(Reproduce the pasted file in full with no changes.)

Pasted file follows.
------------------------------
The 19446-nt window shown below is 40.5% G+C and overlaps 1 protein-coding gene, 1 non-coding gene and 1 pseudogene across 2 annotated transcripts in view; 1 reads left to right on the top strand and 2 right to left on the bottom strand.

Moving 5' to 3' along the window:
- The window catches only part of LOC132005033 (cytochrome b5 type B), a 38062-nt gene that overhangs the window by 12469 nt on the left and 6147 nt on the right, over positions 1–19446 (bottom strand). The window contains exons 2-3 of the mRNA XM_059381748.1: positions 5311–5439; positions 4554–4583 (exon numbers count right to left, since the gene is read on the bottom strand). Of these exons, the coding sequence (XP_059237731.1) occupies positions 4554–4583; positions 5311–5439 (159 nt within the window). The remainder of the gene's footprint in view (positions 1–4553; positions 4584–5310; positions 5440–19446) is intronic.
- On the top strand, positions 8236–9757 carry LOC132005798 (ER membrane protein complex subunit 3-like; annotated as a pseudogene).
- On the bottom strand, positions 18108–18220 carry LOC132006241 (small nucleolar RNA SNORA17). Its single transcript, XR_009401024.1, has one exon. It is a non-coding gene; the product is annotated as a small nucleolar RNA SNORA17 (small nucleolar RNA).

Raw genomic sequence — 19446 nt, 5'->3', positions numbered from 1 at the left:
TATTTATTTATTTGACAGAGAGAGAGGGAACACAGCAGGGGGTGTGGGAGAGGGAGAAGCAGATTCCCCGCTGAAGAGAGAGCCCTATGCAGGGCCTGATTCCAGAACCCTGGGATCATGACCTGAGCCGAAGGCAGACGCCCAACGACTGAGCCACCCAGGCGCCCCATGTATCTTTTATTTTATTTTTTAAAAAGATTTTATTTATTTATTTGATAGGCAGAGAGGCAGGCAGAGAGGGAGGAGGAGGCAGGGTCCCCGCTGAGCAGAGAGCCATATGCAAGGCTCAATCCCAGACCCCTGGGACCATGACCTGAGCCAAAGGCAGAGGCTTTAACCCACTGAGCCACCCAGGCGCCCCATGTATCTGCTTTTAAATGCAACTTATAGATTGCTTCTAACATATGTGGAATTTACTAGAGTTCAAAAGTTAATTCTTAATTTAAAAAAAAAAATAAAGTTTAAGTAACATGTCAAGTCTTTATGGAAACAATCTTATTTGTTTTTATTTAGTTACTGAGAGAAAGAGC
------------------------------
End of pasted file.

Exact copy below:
The 19446-nt window shown below is 40.5% G+C and overlaps 1 protein-coding gene, 1 non-coding gene and 1 pseudogene across 2 annotated transcripts in view; 1 reads left to right on the top strand and 2 right to left on the bottom strand.

Moving 5' to 3' along the window:
- The window catches only part of LOC132005033 (cytochrome b5 type B), a 38062-nt gene that overhangs the window by 12469 nt on the left and 6147 nt on the right, over positions 1–19446 (bottom strand). The window contains exons 2-3 of the mRNA XM_059381748.1: positions 5311–5439; positions 4554–4583 (exon numbers count right to left, since the gene is read on the bottom strand). Of these exons, the coding sequence (XP_059237731.1) occupies positions 4554–4583; positions 5311–5439 (159 nt within the window). The remainder of the gene's footprint in view (positions 1–4553; positions 4584–5310; positions 5440–19446) is intronic.
- On the top strand, positions 8236–9757 carry LOC132005798 (ER membrane protein complex subunit 3-like; annotated as a pseudogene).
- On the bottom strand, positions 18108–18220 carry LOC132006241 (small nucleolar RNA SNORA17). Its single transcript, XR_009401024.1, has one exon. It is a non-coding gene; the product is annotated as a small nucleolar RNA SNORA17 (small nucleolar RNA).

Raw genomic sequence — 19446 nt, 5'->3', positions numbered from 1 at the left:
TATTTATTTATTTGACAGAGAGAGAGGGAACACAGCAGGGGGTGTGGGAGAGGGAGAAGCAGATTCCCCGCTGAAGAGAGAGCCCTATGCAGGGCCTGATTCCAGAACCCTGGGATCATGACCTGAGCCGAAGGCAGACGCCCAACGACTGAGCCACCCAGGCGCCCCATGTATCTTTTATTTTATTTTTTAAAAAGATTTTATTTATTTATTTGATAGGCAGAGAGGCAGGCAGAGAGGGAGGAGGAGGCAGGGTCCCCGCTGAGCAGAGAGCCATATGCAAGGCTCAATCCCAGACCCCTGGGACCATGACCTGAGCCAAAGGCAGAGGCTTTAACCCACTGAGCCACCCAGGCGCCCCATGTATCTGCTTTTAAATGCAACTTATAGATTGCTTCTAACATATGTGGAATTTACTAGAGTTCAAAAGTTAATTCTTAATTTAAAAAAAAAAATAAAGTTTAAGTAACATGTCAAGTCTTTATGGAAACAATCTTATTTGTTTTTATTTAGTTACTGAGAGAAAGAGC